Maned wolves are the largest Brazilian wild dogs. They are almost 1 m tall and 1.5 m long. They weigh up to 25 kg. They live preferentially in cerrado areas but occupy forest areas as well. They feed on small animals and especially on wolf apples. Maned wolves live alone or in pairs and are active mainly at dusk and night. Their footprint displays four slightly spaced toes with claw marks and a small pad. Their fore-footprint is larger than the hind-footprint. Their footprint varies from 7 to 9 cm long and from 5 to 7 cm wide.
NINE-BANDED ARMADILLO – Dasypus novencinctus
Nine-banded armadillos are about 50 cm long and weigh an average of 4 kg. Their shells are smooth, their heads are elongated, their ears are large and their tails, long. They live both in open areas (cerrado) and in forest areas. They are solitary and nocturnal and can be seen in the morning and late in the afternoon. They feed on fruits, roots, fungi, insects, small vertebrates, and eggs. Their hind-footprint marks three open and elongated toes. The third toe is larger than the others. The trail fore-footprint marks two parallel and close digits. Their footprints can be up to 3.5 cm long and 3 cm wide.
OCELOT – Leopardus pardalis
Ocelots are a medium-sized species, approximately 80 cm long, and weigh around 11 kg. They are lonely animals that live mainly in forest areas. They have nocturnal habits and feed on small rodents. Their footprint features a rounded pad and four toes without claw marks, with length ranging from 4 to 5 cm and width from 4.5 to 5.5 cm. Their fore-footprint is larger than the hind-footprint, much like the jaguar marks, but smaller.
RED BROCKET – Mazama americana
This deer weighs more than 40 kg and is about 1 to 1.5 m long. It inhabits dense woods and avoids open areas. It feeds on grasses, fruits, flowers, and fungi. It lives alone or in a couple, and is more active at dusk and during the night. Its footprint is triangular and shows the mark of two hooves that can appear united or separated. Their trail is 4 to 4.8 cm long and 3 to 4.5 cm wide.
RING-TAILED COATI – Nasua nasua
Ring-tailed coatis are a medium-sized species and weigh up to 7 kg. They live in bands with more than 20 animals, preferably in areas of forests, but can also be seen in cerrado areas. They are diurnal animals that feed on fruits, eggs, insects, larvae, worms and small birds and snakes. Their footprint features five thin, elongated toes with claw marks, ranging from 4 to 11 cm in length and 3.5 to 5 cm in width. Their hind-footprint is larger than the fore-footprint. Adult animals have claw marks slightly curved towards the animal’s footprint trail.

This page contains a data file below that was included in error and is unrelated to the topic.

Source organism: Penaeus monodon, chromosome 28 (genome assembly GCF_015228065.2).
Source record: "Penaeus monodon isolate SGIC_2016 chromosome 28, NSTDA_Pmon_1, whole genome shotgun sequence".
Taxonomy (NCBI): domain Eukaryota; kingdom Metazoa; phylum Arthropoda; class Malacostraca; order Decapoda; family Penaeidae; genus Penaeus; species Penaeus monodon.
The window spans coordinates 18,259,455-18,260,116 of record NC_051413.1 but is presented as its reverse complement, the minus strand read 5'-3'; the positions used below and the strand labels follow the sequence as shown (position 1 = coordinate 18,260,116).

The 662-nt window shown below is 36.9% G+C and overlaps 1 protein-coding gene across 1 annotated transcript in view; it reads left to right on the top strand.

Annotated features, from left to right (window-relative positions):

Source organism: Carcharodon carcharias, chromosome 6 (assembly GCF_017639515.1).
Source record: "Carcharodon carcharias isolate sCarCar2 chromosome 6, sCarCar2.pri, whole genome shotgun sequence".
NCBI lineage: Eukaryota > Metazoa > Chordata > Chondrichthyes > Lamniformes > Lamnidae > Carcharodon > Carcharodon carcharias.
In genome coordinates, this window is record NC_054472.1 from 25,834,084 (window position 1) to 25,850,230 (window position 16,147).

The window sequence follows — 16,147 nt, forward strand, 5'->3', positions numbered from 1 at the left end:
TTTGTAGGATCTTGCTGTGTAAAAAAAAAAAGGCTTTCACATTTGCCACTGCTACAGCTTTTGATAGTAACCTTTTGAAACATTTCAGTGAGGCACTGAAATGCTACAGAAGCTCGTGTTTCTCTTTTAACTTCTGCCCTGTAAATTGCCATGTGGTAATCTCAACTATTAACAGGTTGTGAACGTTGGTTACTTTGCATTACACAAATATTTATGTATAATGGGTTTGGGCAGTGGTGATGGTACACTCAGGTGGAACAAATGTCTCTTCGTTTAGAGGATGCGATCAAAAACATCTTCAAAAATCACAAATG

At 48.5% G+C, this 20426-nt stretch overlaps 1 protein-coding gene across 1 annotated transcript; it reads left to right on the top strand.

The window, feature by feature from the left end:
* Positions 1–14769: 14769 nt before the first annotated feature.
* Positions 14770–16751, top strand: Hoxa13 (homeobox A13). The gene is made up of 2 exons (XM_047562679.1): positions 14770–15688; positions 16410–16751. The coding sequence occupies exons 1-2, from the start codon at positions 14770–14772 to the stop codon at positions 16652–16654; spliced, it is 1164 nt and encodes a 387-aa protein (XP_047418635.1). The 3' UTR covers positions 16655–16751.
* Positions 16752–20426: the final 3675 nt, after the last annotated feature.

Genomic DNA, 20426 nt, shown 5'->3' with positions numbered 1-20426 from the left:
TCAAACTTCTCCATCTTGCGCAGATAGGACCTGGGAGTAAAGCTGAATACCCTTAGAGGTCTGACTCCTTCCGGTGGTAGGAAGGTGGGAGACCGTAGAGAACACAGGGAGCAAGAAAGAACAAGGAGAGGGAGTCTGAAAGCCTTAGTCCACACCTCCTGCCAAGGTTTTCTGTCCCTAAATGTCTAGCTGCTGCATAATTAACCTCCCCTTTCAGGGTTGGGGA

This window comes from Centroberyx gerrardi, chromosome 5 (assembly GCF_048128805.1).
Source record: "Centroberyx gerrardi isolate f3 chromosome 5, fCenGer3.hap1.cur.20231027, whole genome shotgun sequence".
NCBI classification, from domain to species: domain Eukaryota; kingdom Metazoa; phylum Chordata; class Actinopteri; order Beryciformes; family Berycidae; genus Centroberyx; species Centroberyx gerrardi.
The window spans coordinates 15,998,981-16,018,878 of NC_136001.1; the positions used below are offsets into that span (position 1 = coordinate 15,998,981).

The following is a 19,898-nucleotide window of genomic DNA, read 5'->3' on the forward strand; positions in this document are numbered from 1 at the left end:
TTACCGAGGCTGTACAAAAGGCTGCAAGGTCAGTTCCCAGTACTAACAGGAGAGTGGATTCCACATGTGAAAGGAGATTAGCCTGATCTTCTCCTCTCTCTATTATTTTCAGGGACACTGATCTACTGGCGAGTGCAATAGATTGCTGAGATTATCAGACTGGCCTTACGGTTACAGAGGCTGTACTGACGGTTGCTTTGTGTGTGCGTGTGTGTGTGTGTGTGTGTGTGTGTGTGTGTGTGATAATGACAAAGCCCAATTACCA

SIX-BANDED ARMADILLO – Euphractus sexcinctus
This armadillo species is approximately 50 cm long and weighs up to 6 kg. It lives in areas of varied vegetation, preferring open and dry places. It feeds on plants, insects, small vertebrates and even carrion. It is a solitary, nocturnal animal. It spends the day inside the burrow, from which he only leaves occasionally. Its fore-footprint presents three toes with claw marks. Its hind-footprint presents three toes, with the two internal toes facing the animal’s track. Its footprint is 2 to 2.5 cm long and 4 cm wide.
TAYRA – Eira barbara
Tayras measure up to 1 m in length, including their tail, and weigh between 4 and 5 kg. They have diurnal and nocturnal habits and are solitary animals, but they can be observed in pairs. They inhabit forests and feed on small animals, mainly rats, insects, birds, as well as fruits and honey. The tayra’s footprint features five rounded toeprints, close to each other with well-defined claw marks. Their hind-footprint is 8 cm long and 5 cm wide, smaller than the fore-footprint. Their pad is well defined and elongated.
WHITE-LIPPED PECCARY – Tayassu pecari
This medium-sized animal weighs up to 45 kg and lives in forest areas, but is often seen in open areas. It feeds on fruits, seeds, shoots, roots, leaves and even small animals. Active during the day and at dusk, it lives in groups with up to more than 100 individuals. The white-lipped peccary’s footprints are rounded and draw slightly separated hooves. Their hoove’s width, about 4 to 5 cm, is approximately half the length. Because peccaries live in large groups, it is common to observe several footprints together, creating a well-marked trail.
Content extracted from the flyer Identificando mamíferos da Floresta de transição Amazônia-Cerrado [How to identify mammals from the Amazon-Cerrado Transition Forest]
* The size of the animals in the drawings does not correspond to the real proportionality between them.